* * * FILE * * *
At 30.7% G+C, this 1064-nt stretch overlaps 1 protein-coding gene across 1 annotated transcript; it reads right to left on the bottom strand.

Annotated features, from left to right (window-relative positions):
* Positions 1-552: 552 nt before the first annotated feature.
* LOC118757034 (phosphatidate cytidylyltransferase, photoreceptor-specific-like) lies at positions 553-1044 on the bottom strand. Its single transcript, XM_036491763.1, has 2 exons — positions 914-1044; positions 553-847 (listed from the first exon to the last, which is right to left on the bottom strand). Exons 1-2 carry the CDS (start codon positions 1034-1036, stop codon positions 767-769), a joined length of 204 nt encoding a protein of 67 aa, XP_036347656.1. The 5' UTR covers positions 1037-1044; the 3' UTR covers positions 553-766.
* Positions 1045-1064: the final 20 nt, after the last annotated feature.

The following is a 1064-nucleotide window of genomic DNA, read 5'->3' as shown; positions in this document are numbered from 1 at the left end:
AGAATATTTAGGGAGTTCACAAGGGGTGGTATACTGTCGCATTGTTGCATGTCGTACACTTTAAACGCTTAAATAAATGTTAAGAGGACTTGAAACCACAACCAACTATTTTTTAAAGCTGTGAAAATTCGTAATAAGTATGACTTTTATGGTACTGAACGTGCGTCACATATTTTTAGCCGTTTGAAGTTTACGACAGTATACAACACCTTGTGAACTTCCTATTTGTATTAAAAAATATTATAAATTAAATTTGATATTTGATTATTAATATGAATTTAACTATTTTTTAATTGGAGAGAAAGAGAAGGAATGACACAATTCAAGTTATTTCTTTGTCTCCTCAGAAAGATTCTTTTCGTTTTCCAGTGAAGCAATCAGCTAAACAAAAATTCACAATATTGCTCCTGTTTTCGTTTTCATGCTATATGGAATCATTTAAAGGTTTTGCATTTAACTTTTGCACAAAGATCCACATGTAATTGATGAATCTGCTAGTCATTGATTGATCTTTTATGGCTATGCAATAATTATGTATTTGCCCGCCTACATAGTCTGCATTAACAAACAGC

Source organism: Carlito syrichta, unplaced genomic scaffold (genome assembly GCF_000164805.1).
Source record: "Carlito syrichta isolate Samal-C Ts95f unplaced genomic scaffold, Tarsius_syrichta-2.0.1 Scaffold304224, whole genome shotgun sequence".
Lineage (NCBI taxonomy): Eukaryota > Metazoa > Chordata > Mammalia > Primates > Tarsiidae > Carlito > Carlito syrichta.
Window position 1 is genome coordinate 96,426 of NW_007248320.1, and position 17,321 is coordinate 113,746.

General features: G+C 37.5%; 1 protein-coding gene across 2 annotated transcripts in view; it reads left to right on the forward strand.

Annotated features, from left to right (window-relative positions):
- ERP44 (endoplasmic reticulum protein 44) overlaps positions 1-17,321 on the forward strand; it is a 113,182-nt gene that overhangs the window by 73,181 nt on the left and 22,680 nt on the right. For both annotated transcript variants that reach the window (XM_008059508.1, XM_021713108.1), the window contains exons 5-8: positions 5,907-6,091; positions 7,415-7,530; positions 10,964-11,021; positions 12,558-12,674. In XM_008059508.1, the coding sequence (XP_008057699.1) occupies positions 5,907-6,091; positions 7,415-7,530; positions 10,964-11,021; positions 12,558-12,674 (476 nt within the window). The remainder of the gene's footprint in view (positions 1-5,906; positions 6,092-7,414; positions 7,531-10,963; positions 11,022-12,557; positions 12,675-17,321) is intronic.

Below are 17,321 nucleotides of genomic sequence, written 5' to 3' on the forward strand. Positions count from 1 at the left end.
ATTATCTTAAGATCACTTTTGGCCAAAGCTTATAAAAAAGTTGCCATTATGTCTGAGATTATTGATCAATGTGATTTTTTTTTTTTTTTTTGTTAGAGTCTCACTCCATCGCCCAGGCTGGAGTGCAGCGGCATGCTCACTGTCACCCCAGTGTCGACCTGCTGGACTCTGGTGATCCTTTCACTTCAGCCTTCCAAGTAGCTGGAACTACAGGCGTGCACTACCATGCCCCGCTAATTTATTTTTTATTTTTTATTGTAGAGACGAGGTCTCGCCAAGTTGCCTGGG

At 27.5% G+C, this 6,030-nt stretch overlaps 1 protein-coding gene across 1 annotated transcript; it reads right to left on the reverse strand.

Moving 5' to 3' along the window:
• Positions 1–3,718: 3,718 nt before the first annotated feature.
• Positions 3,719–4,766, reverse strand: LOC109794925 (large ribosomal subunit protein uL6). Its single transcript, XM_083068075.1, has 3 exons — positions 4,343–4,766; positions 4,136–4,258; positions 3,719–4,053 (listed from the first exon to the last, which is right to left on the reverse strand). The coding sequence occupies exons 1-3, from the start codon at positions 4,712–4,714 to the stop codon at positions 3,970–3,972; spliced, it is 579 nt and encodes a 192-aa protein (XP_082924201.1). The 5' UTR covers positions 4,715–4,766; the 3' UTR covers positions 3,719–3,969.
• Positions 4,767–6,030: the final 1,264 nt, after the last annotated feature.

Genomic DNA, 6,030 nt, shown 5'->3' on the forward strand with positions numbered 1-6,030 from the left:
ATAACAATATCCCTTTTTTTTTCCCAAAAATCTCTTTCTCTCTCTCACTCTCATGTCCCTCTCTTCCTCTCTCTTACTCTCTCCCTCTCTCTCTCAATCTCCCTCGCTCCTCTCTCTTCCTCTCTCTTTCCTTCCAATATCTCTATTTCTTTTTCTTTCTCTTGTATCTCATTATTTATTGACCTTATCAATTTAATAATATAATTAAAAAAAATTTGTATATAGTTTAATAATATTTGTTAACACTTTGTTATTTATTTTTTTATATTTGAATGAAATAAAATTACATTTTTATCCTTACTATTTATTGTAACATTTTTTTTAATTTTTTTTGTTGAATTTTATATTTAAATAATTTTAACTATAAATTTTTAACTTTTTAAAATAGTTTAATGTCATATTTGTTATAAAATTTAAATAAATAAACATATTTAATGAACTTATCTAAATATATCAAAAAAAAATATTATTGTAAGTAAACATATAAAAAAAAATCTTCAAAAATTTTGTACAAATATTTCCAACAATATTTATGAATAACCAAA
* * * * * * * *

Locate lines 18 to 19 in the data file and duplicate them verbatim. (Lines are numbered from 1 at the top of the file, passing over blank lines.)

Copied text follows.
Moving 5' to 3' along the window:
• Positions 1–3,718: 3,718 nt before the first annotated feature.